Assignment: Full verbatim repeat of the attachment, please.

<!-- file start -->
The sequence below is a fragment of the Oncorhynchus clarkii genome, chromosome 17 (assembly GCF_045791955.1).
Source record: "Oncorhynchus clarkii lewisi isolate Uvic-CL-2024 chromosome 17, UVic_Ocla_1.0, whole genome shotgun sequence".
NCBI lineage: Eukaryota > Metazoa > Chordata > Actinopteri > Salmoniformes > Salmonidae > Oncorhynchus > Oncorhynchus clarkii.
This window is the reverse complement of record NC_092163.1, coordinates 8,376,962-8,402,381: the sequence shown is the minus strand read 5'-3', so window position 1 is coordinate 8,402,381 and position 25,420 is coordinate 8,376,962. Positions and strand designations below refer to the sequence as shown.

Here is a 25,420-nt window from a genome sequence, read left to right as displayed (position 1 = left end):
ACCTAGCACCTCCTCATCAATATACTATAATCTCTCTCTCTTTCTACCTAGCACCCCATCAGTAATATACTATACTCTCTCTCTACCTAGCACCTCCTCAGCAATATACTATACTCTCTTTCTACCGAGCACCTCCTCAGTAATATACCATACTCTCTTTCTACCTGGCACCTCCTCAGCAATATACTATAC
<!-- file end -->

The sequence below is a fragment of the Oncorhynchus clarkii genome, chromosome 17 (assembly GCF_045791955.1).
Source record: "Oncorhynchus clarkii lewisi isolate Uvic-CL-2024 chromosome 17, UVic_Ocla_1.0, whole genome shotgun sequence".
NCBI lineage: Eukaryota > Metazoa > Chordata > Actinopteri > Salmoniformes > Salmonidae > Oncorhynchus > Oncorhynchus clarkii.
This window is the reverse complement of record NC_092163.1, coordinates 8,376,962-8,402,381: the sequence shown is the minus strand read 5'-3', so window position 1 is coordinate 8,402,381 and position 25,420 is coordinate 8,376,962. Positions and strand designations below refer to the sequence as shown.

Here is a 25,420-nt window from a genome sequence, read left to right as displayed (position 1 = left end):
ACCTAGCACCTCCTCATCAATATACTATAATCTCTCTCTCTTTCTACCTAGCACCCCATCAGTAATATACTATACTCTCTCTCTACCTAGCACCTCCTCAGCAATATACTATACTCTCTTTCTACCGAGCACCTCCTCAGTAATATACCATACTCTCTTTCTACCTGGCACCTCCTCAGCAATATACTATAC